I was impressed with some of the short films I saw recently from China, Japan and Korea. I therefore conspired to concoct a program from these films in which the personal vision, the view from the camera, or some aspect of their construction applied to this theme. The Japanese animation by Mika Seike and Rieko Ouchi are intensely introspective and use looping, repetition, variation and experimental techniques to portray a vision of the world as seen behind the eyes, somewhere between the retina and the brain where we don’t yet understand what we are seeing. The Korean films by Chanion Kim, Sejun Huh and Forest Ian Estler are metaphors for cinema; their construction make us aware of our position as viewers seeing an alternative reality, when that reality suddenly breaks down. Sandy Ding’s Dream Enclosure, handmade in China, translates into film the flickering synapses of our optic nerve, whether our eyes are open are shut.
Gakagami (Deep in Reflection)
Mika Seike, 2012
Japan, 6’, Video
The theme of this film is introspection. A woman is pausing in a forest. She repeats and gazes at herself, then gets down and goes into her thinking.
Chanion Kim, 2015
South Korea, 11’, DCP
This inventive and macabre film takes you for a ride on a high-rise elevator alongside a curious kid, texting teenagers and a couple that won’t stop arguing.
Mammoth Man, the Ancient Warrior
Sejun Heo, 2014
South Korea, 12’, Video
During a bizarre event, this is what the Super Sentai TV series actor Green experienced on the set when left alone.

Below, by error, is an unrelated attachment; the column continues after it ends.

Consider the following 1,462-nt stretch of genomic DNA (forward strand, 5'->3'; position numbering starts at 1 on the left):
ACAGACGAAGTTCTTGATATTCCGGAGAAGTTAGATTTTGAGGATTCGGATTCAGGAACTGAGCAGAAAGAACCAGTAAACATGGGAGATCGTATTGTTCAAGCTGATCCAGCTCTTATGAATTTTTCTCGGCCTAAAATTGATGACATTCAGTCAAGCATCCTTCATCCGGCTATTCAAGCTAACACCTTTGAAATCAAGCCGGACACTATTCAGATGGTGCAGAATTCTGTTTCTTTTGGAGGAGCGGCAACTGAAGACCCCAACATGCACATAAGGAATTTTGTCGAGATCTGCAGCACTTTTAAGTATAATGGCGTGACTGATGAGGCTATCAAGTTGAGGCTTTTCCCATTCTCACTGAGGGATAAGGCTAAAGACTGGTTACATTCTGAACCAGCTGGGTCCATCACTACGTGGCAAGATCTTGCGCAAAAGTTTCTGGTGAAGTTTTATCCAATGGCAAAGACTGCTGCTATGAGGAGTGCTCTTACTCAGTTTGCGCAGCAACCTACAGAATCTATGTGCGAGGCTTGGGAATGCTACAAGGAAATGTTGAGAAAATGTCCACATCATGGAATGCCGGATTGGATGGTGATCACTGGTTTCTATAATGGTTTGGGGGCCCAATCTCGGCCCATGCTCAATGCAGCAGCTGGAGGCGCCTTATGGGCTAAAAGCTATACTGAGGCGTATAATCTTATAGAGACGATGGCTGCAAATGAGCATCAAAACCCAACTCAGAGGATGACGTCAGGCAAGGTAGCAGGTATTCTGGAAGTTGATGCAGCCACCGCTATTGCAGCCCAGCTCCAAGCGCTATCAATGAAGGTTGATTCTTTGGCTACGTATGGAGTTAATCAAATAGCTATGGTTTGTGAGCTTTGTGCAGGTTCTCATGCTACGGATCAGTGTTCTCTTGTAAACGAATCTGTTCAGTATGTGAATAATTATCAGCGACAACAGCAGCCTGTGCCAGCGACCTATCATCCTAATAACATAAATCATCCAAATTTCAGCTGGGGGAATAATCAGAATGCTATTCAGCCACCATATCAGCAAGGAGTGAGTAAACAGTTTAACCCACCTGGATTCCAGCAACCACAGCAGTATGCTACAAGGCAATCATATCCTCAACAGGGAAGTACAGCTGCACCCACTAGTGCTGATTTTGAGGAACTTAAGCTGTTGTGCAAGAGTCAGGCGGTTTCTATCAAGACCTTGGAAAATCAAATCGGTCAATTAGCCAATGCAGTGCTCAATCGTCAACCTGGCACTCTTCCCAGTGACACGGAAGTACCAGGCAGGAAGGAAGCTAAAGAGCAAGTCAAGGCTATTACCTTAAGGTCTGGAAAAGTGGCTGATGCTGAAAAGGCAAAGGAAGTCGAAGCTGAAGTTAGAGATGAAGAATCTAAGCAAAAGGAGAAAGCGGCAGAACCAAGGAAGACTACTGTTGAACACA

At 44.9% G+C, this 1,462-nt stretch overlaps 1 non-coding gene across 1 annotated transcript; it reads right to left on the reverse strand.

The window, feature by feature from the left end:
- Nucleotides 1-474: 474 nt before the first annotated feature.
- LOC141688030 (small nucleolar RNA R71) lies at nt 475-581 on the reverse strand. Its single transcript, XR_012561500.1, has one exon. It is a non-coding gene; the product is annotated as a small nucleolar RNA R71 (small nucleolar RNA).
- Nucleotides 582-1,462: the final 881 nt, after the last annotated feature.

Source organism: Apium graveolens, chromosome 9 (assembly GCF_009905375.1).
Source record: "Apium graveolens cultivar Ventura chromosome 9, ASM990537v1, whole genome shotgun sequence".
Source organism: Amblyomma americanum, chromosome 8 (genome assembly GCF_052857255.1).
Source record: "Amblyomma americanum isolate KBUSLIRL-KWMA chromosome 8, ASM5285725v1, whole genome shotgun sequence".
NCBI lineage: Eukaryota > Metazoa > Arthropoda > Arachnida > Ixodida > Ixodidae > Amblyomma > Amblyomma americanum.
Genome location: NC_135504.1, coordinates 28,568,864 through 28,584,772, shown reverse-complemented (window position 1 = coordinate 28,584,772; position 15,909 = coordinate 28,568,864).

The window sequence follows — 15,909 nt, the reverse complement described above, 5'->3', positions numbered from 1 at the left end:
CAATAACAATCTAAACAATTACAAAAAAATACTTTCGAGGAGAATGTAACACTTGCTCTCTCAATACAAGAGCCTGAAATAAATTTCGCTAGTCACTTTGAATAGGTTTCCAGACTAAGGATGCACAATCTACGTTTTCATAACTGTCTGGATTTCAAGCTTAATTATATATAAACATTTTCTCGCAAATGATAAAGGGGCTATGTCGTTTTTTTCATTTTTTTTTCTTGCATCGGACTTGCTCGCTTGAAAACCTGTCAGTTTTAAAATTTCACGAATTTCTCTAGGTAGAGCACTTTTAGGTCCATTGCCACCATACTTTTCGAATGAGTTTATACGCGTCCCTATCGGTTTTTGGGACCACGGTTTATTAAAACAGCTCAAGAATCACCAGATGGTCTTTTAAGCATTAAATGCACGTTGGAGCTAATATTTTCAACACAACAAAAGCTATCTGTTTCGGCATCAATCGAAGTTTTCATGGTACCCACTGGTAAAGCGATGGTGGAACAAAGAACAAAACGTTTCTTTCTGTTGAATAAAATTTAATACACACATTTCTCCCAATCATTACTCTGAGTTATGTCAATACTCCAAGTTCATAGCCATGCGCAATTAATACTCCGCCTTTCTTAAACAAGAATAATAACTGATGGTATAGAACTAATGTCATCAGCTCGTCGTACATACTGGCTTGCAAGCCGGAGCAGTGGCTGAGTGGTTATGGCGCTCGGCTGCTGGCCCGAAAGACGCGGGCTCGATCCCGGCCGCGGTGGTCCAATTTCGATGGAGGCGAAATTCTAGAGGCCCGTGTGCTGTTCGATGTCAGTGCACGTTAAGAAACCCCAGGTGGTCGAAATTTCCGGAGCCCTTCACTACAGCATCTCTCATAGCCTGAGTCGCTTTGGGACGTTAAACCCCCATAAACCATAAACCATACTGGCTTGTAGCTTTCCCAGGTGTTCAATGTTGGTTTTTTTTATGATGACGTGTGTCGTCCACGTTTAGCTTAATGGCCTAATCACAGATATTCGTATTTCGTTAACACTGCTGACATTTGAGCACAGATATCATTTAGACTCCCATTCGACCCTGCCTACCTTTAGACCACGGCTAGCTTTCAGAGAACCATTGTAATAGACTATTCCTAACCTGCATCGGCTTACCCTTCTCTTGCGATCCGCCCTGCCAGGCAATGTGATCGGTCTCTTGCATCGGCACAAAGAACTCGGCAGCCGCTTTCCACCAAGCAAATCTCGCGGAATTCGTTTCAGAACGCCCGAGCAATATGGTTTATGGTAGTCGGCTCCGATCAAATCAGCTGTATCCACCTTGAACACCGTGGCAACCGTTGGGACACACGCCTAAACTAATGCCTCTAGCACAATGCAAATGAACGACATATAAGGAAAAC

Mika Seike, 2016
Japan, 8’, Video
You fall down every time before reaching your goal. At each fall, the glass you held in your hand breaks, then everything starts again from the beginning. But there are things one can only discover through repetition. The answer lies within yourself.
Forest Ian Estler and Sébastien Simon, 2015
South Korea, 20’, DCP
Shenanigans occur in an apartment shared by two Korean women as one of them brings home a man that she picked up in a club and two thieves invade the place. Meanwhile, a fan oscillates and observes.
I Have the Future
Rieko Ouchi, 2016
Japan, 15’, Video
An animation depicting the life of “Me,” this film expresses a sense of self-division. It is a jumble of elements.
Sandy Ding, 2014
China, 19’, Video
Looping, flickering imagery and echoing sound create an immersive and hypnotic space that hovers constantly between reality and dream. Ding’s meticulous mastery of film techniques forges a material connection with bodies and landscapes that manifests in the afterimage.